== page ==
• The color of the foot starts to change. Sometimes there may be red blotches. Sometimes they may seem to have a bluish tinge. They could even have grey or white patches.
  • The foot feels numb for long periods.
  • This can alternate with the foot feeling really heavy and it may hurt to lift the feet, position them or even stand on them.
  • There will be prickly sensations resembling pins and needles in the feet.
  • The feet will hurt painfully as the symptoms progressively become worse.
  • Skin becomes raw and starts to tear. Skin starts peeling and falling off.
  • Bleeding blisters, foot ulcers and oozing foot sores can also occur.
  • If the open wounds are not treated, infections can occur.
  • Certain decaying portions of skin tissue on the foot turn a dark color , maybe even black.
  • Bad foot odor due to decaying tissue.

Trench Foot Prevention

This section is vital for those who stand long hours on their feet or work in conditions that expose them to cold temperature. There are certain preventive measures one can take to avoid the development of trench foot. They are:

  • Practice foot hygiene. Keep your feet clean and dry. Wash and dry feet daily.
  • Allow the feet to breathe. Wear proper shoes which are not too tight or too loose. Try wearing open toed shoes whenever possible.
  • Change socks daily. If you work in damp conditions or have a lifestyle which involves wearing closed shoes for a long time, then it is advisable to keep changing socks more than once a day.
  • Always wear dry footwear and use sock liners to draw moisture away.
  • Never wear damp footwear. Footwear that has been used in rain or in muddy conditions must not be worn again unless they have been cleaned and dried completely.
  • Apply talcum powder or antifungal powder on the feet. This keeps them clean and dry, especially if your feet sweat profusely.
  • If foot perspiration is excessive, then approach the doctor for drying agents such as aluminum chloride which will help.
  • Try not to be in damp environments. If that is not possible, take frequent breaks.

Trench Foot Treatment

It is always advisable to stick to the points above even if trench foot has already developed. The above points can stop the development of gangrene mostly and must be followed as part of treatment as well.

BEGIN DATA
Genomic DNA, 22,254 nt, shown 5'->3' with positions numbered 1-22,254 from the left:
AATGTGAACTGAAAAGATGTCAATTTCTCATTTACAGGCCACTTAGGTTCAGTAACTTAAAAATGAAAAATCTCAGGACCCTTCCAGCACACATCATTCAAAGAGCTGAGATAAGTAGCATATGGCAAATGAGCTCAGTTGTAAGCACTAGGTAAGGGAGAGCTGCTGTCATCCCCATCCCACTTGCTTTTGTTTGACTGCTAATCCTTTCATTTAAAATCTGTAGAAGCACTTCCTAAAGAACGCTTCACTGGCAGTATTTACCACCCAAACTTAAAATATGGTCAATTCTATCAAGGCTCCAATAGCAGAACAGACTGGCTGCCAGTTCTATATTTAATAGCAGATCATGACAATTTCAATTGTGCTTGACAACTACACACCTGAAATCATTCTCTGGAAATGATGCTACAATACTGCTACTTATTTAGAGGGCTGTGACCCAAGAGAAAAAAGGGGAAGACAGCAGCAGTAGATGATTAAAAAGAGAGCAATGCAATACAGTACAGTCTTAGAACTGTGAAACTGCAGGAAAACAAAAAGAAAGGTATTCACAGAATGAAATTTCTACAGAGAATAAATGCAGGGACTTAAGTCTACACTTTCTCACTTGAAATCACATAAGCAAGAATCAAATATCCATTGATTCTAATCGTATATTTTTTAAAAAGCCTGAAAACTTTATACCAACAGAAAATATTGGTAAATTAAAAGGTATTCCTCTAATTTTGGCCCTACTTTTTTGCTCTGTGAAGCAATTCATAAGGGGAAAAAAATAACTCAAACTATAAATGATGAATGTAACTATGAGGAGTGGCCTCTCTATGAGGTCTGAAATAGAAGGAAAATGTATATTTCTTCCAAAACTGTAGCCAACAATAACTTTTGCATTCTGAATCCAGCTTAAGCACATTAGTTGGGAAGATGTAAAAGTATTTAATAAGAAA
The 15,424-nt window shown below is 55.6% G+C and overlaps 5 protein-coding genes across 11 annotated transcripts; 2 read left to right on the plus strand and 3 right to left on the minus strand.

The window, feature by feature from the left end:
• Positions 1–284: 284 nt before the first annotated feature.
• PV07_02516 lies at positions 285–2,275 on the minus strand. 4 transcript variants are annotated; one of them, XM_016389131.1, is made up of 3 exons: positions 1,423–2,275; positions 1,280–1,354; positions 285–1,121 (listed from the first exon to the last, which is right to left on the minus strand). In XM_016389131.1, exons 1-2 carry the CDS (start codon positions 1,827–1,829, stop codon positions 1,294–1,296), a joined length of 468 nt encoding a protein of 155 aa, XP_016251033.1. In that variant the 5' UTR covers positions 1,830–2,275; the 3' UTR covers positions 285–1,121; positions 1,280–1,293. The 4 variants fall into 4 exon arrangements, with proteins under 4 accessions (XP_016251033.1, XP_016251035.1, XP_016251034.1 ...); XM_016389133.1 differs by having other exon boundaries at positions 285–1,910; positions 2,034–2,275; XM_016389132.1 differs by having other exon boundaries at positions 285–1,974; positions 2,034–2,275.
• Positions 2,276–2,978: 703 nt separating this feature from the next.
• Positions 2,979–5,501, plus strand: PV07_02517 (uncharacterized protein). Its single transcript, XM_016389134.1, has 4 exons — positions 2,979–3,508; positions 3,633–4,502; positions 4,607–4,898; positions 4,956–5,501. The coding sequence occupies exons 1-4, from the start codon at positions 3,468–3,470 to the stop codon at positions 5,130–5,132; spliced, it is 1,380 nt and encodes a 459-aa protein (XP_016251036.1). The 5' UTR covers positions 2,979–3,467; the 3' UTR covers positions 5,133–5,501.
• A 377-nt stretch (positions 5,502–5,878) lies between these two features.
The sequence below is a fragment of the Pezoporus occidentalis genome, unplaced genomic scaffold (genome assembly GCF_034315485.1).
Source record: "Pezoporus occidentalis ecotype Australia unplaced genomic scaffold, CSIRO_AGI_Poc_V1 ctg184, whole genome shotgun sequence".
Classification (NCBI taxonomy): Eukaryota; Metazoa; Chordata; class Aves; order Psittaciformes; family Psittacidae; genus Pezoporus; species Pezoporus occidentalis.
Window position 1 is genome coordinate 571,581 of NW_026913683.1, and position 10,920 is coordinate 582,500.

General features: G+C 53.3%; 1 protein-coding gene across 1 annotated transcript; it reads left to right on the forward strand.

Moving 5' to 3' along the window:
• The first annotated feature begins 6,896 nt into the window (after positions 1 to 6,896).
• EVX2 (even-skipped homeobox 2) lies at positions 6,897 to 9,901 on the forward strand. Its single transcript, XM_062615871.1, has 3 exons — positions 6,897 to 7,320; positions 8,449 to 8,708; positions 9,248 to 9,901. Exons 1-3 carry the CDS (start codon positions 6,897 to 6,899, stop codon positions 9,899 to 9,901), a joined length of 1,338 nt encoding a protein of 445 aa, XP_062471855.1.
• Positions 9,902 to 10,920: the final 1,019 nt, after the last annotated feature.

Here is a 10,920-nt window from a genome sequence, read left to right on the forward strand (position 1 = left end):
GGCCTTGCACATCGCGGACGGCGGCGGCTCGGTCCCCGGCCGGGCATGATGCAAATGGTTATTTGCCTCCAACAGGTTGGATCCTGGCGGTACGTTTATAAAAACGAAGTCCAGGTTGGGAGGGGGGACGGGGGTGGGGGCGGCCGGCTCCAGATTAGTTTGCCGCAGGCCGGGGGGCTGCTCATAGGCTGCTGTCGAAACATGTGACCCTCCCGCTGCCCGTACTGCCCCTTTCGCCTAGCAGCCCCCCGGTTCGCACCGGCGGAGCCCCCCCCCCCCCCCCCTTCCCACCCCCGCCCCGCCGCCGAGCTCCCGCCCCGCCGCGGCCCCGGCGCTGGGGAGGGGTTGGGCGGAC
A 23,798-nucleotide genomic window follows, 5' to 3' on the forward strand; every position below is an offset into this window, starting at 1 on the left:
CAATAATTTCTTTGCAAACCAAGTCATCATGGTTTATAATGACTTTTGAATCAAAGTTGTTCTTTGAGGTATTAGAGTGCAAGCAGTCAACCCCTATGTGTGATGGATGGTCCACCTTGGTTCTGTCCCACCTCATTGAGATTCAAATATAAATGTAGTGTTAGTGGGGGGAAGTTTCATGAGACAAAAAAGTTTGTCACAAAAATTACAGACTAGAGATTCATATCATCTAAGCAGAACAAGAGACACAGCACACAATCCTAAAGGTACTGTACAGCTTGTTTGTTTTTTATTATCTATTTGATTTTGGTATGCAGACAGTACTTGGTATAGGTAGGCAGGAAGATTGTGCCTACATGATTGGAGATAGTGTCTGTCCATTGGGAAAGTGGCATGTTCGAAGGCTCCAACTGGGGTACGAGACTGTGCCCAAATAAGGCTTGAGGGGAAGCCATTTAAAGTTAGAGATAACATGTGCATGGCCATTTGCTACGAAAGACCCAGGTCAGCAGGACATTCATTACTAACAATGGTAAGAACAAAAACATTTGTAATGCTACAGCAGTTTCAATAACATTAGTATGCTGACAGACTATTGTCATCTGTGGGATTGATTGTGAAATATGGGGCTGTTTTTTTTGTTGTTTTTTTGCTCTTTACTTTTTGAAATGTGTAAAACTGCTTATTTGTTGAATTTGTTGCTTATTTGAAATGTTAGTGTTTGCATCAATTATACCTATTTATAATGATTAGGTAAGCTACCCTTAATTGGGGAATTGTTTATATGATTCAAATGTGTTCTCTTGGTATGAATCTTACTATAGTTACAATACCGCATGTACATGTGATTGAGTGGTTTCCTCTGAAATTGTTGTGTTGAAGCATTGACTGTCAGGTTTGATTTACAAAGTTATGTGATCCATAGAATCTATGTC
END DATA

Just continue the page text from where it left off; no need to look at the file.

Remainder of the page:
1. Always ensure that the feet are clean and dry thoroughly.
  2. Socks must be changed daily and shoes must be clean and dry.
  3. Soak feet in warm water for about five minutes. Apply warm packs on the affected areas.
  4. Do not wear socks while sleeping. Let the air circulate around your feet.
  5. Get medical assistance as soon as possible. Do not delay treatment especially if there are open sores as this can cause infection and you may need antibiotics immediately.
  6. Keep moving your feet to get your blood flowing. Rotate your ankles, stand on raised toes or use your heels. This also improves circulation.
  7. Practice good diet as nutrition is important to repair affected tissues.

Trench foot develops because of exposure to the cold and damp surroundings. As we cannot change environments, it is important to practice good foot hygiene and not delay treatment is the need arises. This will ensure that our feet stay healthy and continue supporting us throughout.

Trench Foot Pictures

Images of Trench Foot

Picture 2 – Trench Foot

Photos of Trench Foot

Picture 3 – Trench Foot

Pictures of Trench Foot

Picture 4 – Trench Foot

Trench Foot

Picture 5 – Trench Foot

 

Medical References :-

http://www.foot-pain-explored.com/trench-foot.html

https://www.cdc.gov/disasters/trenchfoot.html

http://spartacus-educational.com/FWWfoot.htm

http://www.firstworldwar.com/atoz/trenchfoot.htm